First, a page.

The type of fracture in the spine that is typically caused by osteoporosis is generally referred to as a compression fracture.
A compression fracture is usually defined as a vertebral bone in the spine that has decreased at least 15 to 20% in height due to fracture.
These compression fractures can occur in vertebrae anywhere in the spine, but they tend to occur most commonly in the upper back (thoracic spine), particularly in the lower vertebrae of that section of the spine (e.g. T10, T11, T12). They rarely occur above the T7 level of the spine. They often occur in the upper lumbar segments as well, such as L1.
This article provides in-depth information on vertebral compression fractures, including symptoms, diagnosis, and treatments.
Types of Fracture
A spinal fracture due to osteoporosis (weak bones) is commonly referred to as a compression fracture, but can also be called a vertebral fracture, osteoporotic fracture, or wedge fracture.
The term "wedge fracture" is used because the fracture usually occurs in the front of the vertebra, collapsing the bone in the front of the spine and leaving the back of the same bone unchanged. This process results in a wedge-shaped vertebra. A wedge compression fracture is generally a mechanically stable fracture pattern.
While wedge fractures are the most common type of compression fracture, there are other types as well, such as:
- Crush fracture. If the entire bone breaks, rather than just the front of the vertebra, it may be called a crush fracture.
- Burst fracture. This type of fracture involves some loss of the height in both the front and back walls of the vertebral body (rather than just the front of the vertebra). Making this distinction is important because burst fractures can be unstable and result in progressive deformity or neurologic compromise.
Compression Fracture Symptoms
Vertebral fractures are usually followed by acute back pain, and may lead to chronic pain, deformity (thoracic kyphosis, commonly referred to as a dowager's hump), loss of height, crowding of internal organs, and loss of muscle and aerobic conditioning due to lack of activity and exercise.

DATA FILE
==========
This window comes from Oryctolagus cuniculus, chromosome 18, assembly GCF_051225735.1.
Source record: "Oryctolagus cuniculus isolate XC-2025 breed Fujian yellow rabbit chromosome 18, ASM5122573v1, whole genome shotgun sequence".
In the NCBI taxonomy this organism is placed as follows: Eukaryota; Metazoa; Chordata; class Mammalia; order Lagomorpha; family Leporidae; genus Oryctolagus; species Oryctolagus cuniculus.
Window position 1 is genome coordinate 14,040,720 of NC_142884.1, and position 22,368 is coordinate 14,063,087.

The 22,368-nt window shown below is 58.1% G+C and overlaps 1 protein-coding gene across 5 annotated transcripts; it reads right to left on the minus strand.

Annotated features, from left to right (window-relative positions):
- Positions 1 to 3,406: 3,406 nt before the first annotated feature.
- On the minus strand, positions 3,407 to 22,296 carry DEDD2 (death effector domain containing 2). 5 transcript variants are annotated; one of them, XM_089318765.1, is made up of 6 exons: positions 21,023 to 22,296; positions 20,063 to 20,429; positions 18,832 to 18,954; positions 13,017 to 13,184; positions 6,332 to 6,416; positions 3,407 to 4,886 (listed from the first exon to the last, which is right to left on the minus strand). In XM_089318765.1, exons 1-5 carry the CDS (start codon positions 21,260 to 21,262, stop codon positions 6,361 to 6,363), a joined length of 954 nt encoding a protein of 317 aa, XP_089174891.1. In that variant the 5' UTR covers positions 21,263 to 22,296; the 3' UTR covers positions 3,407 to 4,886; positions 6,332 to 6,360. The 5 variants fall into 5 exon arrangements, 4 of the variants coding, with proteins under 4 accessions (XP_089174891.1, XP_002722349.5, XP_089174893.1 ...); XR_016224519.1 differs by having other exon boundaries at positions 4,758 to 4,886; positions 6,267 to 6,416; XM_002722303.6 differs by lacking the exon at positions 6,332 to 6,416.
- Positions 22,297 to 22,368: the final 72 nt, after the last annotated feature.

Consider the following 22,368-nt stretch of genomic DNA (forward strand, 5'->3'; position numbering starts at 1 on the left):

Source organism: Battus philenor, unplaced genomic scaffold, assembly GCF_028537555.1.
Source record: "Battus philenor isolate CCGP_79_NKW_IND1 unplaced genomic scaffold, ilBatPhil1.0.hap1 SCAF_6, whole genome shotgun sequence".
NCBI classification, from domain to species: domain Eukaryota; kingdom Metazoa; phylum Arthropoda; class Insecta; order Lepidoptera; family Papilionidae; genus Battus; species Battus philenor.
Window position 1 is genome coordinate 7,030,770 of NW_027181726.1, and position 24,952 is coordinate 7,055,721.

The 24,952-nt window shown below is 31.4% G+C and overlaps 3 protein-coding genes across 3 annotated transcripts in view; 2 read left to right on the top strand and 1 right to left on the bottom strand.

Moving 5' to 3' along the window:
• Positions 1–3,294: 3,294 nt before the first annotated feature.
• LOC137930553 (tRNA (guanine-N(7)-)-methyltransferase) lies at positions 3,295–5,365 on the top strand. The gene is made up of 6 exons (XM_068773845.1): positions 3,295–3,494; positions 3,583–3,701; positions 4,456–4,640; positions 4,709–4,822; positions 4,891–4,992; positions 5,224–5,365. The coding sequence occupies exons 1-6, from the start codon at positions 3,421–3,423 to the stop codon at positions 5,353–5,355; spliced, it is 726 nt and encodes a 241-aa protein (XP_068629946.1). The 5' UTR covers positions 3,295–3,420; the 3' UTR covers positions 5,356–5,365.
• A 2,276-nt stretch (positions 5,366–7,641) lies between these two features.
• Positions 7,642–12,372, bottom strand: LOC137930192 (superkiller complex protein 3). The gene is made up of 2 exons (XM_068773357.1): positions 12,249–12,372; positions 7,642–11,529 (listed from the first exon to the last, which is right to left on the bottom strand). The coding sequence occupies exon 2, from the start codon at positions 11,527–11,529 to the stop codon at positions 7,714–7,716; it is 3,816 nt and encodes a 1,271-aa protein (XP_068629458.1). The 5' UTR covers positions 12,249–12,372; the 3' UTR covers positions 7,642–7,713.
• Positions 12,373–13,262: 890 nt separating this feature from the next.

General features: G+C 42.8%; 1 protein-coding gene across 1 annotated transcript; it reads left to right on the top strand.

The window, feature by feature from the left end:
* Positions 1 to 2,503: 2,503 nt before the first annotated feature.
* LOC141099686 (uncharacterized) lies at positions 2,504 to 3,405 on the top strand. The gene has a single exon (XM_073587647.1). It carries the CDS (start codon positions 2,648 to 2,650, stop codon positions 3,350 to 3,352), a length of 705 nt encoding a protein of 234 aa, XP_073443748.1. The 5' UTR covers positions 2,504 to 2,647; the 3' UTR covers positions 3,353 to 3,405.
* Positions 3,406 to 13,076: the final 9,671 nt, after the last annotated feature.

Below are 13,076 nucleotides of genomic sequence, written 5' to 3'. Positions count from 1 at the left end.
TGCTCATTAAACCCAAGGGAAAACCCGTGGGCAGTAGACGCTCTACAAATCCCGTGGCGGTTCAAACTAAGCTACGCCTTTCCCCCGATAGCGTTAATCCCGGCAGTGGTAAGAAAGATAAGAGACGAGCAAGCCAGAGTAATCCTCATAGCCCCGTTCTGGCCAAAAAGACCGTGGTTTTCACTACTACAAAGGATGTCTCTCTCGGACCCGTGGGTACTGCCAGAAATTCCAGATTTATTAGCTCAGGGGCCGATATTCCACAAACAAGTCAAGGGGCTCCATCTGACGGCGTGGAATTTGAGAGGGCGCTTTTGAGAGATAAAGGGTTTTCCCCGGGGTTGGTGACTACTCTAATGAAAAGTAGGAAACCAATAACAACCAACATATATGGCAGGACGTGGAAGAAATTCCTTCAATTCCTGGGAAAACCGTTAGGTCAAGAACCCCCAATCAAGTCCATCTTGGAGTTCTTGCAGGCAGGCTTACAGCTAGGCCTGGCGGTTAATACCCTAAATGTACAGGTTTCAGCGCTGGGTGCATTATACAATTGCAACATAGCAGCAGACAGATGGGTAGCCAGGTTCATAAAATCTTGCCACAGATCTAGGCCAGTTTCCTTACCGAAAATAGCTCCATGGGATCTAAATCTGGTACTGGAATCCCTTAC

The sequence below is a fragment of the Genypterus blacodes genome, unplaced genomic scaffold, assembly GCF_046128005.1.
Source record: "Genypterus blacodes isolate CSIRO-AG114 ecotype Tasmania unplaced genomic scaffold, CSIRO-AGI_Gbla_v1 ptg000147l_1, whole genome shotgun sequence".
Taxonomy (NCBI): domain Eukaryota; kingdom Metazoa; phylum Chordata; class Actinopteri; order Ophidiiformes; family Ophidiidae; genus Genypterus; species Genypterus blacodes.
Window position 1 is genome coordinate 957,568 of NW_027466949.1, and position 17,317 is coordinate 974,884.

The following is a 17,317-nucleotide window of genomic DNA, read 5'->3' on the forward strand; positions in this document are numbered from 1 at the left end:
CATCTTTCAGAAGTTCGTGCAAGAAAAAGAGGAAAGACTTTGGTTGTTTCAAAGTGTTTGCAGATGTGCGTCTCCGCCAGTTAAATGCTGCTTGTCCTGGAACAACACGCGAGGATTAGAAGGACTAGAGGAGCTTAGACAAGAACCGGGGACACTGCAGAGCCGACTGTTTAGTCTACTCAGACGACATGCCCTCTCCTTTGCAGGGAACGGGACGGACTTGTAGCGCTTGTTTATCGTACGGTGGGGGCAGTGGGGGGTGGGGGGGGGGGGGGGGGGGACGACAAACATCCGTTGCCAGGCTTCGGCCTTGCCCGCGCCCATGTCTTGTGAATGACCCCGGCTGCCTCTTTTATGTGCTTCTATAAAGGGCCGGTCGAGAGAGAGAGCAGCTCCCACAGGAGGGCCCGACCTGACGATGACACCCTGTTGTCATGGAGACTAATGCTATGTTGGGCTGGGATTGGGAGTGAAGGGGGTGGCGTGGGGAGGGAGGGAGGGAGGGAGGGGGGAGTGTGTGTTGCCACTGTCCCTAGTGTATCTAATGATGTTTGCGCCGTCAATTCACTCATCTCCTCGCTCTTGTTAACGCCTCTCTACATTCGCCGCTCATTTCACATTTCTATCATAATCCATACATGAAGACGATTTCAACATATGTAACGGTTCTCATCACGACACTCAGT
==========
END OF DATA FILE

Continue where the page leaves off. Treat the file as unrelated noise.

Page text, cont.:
A combination of the above problems from vertebral fractures can also lead to changes in the individual's self-image, which in turn can adversely affect self-esteem and ability to carry on the activities of daily living.
Because the majority of damage is limited to the front of the vertebral column, the fracture is usually stable and rarely associated with any nerve or spinal cord damage.
In This Article:
- When Back Pain is a Spine Compression Fracture
- Vertebral Fracture Symptoms
- Osteoporosis: The Primary Cause of Collapsed Vertebrae
- Diagnosing Vertebral Compression Fractures
- Compression Fracture Treatment
- Spinal Compression Fracture Video
Spinal Fractures are Common
Spinal compression fractures that occur as a result of osteoporosis are actually quite common, occurring in approximately 700,000 people in the U.S. each year.1,2
Osteoporosis is especially common in postmenopausal women. In fact, it is estimated that approximately 25% of all postmenopausal women in the United States have had a vertebral compression fracture.3
While osteoporosis is far more prevalent in women - approximately four times as many women have low bone mass or osteoporosis as men - it still occurs in men. As many as 25% of men over age 50 will suffer a bone fracture (e.g. hip or spine) due to osteoporosis.4
The problem is that the fracture is not always recognized or accurately diagnosed - instead, the patient's pain is often just thought of as general back pain, such as from a muscle strain or other soft tissue injury, or as a common part of aging. As a result, approximately two thirds of the vertebral fractures that occur each year are not diagnosed and therefore not treated.
- "Advances in Osteoporosis Prevention, Diagnosis and Treatment Presented at 7th," National Osteoporosis Foundation, Accessed April 10, 2013.
- Riggs, B.L., Melton L.J. 3rd, "The worldwide problem of osteoporosis: insights afforded by epidemiology," Bone, 1995, 17(5 Suppl): p. 505S-511S.
- Melton L.J. 3rd., "Epidemiology of spinal osteoporosis," Spine, 1997;22:2S-11S.
- "Just for Men," National Osteoporosis Foundation, Accessed April 10, 2013.